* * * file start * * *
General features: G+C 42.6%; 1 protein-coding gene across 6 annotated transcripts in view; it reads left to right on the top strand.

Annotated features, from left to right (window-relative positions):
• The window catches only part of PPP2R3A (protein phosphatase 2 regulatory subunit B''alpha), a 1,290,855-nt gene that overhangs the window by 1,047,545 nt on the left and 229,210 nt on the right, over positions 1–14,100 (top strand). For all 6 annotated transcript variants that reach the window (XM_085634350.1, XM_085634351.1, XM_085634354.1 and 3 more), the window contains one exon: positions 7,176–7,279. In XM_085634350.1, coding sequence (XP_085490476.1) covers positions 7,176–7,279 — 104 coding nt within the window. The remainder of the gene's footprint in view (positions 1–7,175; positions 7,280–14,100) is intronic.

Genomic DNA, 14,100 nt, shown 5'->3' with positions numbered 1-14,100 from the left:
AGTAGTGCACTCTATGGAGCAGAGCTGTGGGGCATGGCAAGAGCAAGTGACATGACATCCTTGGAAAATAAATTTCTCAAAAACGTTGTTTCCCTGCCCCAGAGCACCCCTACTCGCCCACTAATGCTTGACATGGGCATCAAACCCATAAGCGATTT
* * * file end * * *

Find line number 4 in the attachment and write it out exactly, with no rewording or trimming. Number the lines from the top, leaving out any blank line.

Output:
Genomic DNA, 14,100 nt, shown 5'->3' with positions numbered 1-14,100 from the left: